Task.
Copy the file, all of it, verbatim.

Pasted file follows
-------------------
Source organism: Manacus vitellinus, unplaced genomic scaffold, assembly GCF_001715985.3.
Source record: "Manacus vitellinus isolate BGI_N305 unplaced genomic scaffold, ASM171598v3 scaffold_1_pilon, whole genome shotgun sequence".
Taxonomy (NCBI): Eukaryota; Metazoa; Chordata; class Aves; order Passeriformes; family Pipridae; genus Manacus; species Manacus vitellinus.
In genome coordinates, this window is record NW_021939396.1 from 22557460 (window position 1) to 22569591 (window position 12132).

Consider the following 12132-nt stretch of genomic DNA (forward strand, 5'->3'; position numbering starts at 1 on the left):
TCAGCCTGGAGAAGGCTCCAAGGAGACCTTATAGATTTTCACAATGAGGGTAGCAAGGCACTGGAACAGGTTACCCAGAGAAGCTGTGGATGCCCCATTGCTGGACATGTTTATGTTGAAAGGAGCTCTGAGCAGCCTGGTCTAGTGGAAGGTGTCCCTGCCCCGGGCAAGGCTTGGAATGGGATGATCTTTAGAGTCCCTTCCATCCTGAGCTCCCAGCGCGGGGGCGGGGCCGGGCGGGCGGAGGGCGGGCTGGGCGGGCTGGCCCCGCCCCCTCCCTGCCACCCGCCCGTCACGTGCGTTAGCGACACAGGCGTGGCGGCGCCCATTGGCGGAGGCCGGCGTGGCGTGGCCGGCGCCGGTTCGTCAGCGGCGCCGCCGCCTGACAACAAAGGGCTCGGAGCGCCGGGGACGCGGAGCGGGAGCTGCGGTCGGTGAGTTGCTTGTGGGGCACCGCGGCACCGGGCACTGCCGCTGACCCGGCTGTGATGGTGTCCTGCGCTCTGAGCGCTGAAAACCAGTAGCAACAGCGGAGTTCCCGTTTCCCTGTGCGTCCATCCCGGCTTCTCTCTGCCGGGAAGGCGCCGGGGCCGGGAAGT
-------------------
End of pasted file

Source organism: Manacus vitellinus, unplaced genomic scaffold, assembly GCF_001715985.3.
Source record: "Manacus vitellinus isolate BGI_N305 unplaced genomic scaffold, ASM171598v3 scaffold_1_pilon, whole genome shotgun sequence".
Taxonomy (NCBI): Eukaryota; Metazoa; Chordata; class Aves; order Passeriformes; family Pipridae; genus Manacus; species Manacus vitellinus.
In genome coordinates, this window is record NW_021939396.1 from 22557460 (window position 1) to 22569591 (window position 12132).

Consider the following 12132-nt stretch of genomic DNA (forward strand, 5'->3'; position numbering starts at 1 on the left):
TCAGCCTGGAGAAGGCTCCAAGGAGACCTTATAGATTTTCACAATGAGGGTAGCAAGGCACTGGAACAGGTTACCCAGAGAAGCTGTGGATGCCCCATTGCTGGACATGTTTATGTTGAAAGGAGCTCTGAGCAGCCTGGTCTAGTGGAAGGTGTCCCTGCCCCGGGCAAGGCTTGGAATGGGATGATCTTTAGAGTCCCTTCCATCCTGAGCTCCCAGCGCGGGGGCGGGGCCGGGCGGGCGGAGGGCGGGCTGGGCGGGCTGGCCCCGCCCCCTCCCTGCCACCCGCCCGTCACGTGCGTTAGCGACACAGGCGTGGCGGCGCCCATTGGCGGAGGCCGGCGTGGCGTGGCCGGCGCCGGTTCGTCAGCGGCGCCGCCGCCTGACAACAAAGGGCTCGGAGCGCCGGGGACGCGGAGCGGGAGCTGCGGTCGGTGAGTTGCTTGTGGGGCACCGCGGCACCGGGCACTGCCGCTGACCCGGCTGTGATGGTGTCCTGCGCTCTGAGCGCTGAAAACCAGTAGCAACAGCGGAGTTCCCGTTTCCCTGTGCGTCCATCCCGGCTTCTCTCTGCCGGGAAGGCGCCGGGGCCGGGAAGT